Main content

Women's football: 'Team environment' lures Magpie ruck

Lou Wotton took a long path back to footy
Before my ironman race (last) year, I was running 100km a week, plus swimming and riding
Lou Wotton

FROM the football field to the triathlon circuit and back to footy – it's safe to say Lou Wotton has taken an unconventional route to the NAB AFL Women’s competition. 

The veteran Collingwood ruck had a stellar 13-year career with the Eastern Devils in the VWFL, captaining the club for 10 years and winning two league best and fairest awards before hanging up the boots to focus on triathlons and ironman races. 

But the lure of the women's competition proved too much, so Wotton nominated for the draft despite not having played for two years. 

"A lot of people had been pestering me about playing, especially my sister (and Eastern Devils president) Jo and her boyfriend," 33-year-old Wotton said. 

"I didn't really know if I could do it, because at that stage (when the national competition was announced) I was training for my second ironman, so my focus was on that. 

"I had been watching quite a few of the team sports at the Rio Olympics on TV and was really missing that team environment." 

Wotton also watched last September's AFL women’s all-stars match between the Western Bulldogs and Melbourne from Queensland, where she was competing in the half-ironman world championships. She had initially allowed herself to take in only the first half, having to get up at 4am the following day, but ended up watching until the final siren. 

"If I was constantly wondering whether to nominate for the draft or not, that was telling me something. Then after that match, I thought it was way too good an opportunity to not give it a go," she said.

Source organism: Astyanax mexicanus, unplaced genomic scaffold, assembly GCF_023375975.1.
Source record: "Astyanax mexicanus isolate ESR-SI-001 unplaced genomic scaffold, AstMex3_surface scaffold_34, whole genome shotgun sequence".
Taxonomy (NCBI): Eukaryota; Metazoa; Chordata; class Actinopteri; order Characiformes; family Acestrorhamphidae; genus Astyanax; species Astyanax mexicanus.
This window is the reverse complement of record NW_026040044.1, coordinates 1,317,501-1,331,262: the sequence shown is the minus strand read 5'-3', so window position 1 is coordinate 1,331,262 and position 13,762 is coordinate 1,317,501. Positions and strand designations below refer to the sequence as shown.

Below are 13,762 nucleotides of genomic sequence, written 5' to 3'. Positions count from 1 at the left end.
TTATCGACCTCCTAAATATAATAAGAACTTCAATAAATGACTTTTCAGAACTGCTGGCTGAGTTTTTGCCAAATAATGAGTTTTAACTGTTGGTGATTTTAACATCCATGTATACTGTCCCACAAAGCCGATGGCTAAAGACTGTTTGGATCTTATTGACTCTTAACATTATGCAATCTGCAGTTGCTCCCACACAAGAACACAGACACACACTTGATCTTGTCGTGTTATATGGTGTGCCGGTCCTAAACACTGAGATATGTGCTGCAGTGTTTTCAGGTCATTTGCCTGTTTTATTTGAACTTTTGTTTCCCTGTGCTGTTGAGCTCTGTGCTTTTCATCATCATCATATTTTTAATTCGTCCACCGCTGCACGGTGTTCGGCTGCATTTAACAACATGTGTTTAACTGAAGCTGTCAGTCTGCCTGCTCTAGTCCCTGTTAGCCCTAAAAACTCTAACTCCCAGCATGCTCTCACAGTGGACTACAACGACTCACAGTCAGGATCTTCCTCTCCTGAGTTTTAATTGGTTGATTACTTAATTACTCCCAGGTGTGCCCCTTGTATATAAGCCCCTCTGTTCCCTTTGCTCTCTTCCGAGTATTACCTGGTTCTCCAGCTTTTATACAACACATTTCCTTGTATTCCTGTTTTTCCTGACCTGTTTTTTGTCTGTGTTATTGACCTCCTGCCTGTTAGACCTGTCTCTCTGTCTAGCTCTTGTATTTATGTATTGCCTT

"As soon as I nominated for the draft I was texting old teammates asking them to join me for a kick, because I was quite nervous." 

Wotton was not selected in the draft, but had been contacted by both Melbourne and Collingwood about signing as a free agent. 

"There were no negatives with either club. They've both got elite facilities and amazing people," Wotton said.

"The one thing Collingwood did have was some really good teammates and friends from the Devils who had been drafted, so that made it easier in the end." 

Her interest in triathlons and the longer-distance ironman races was sparked towards the end of her first football career, when she completed the swim leg of a triathlon. 

"At the end of that race I felt really lazy because everyone around me had done three legs and I'd only done the one. Everyone told me triathlons were really addictive and they are," she said with a laugh. 

"I got addicted to the feeling of just relying on yourself. In footy, you have your teammates around you all the time, so it's quite a different sport, and it's quite a sense of accomplishment when you cross the line." 

Wotton has had to adjust to her new training regime, swapping long runs and bike rides for ball work and sprints. 

"Before my ironman race (last) year, I was running 100km a week, plus swimming and riding. It was a lot of early mornings, usually double sessions every day, but I loved it. You have to love it in order to do that amount of training," she said. 

"My body's adapting to the short and sharp footy training, and it's just really nice to have people training with me again.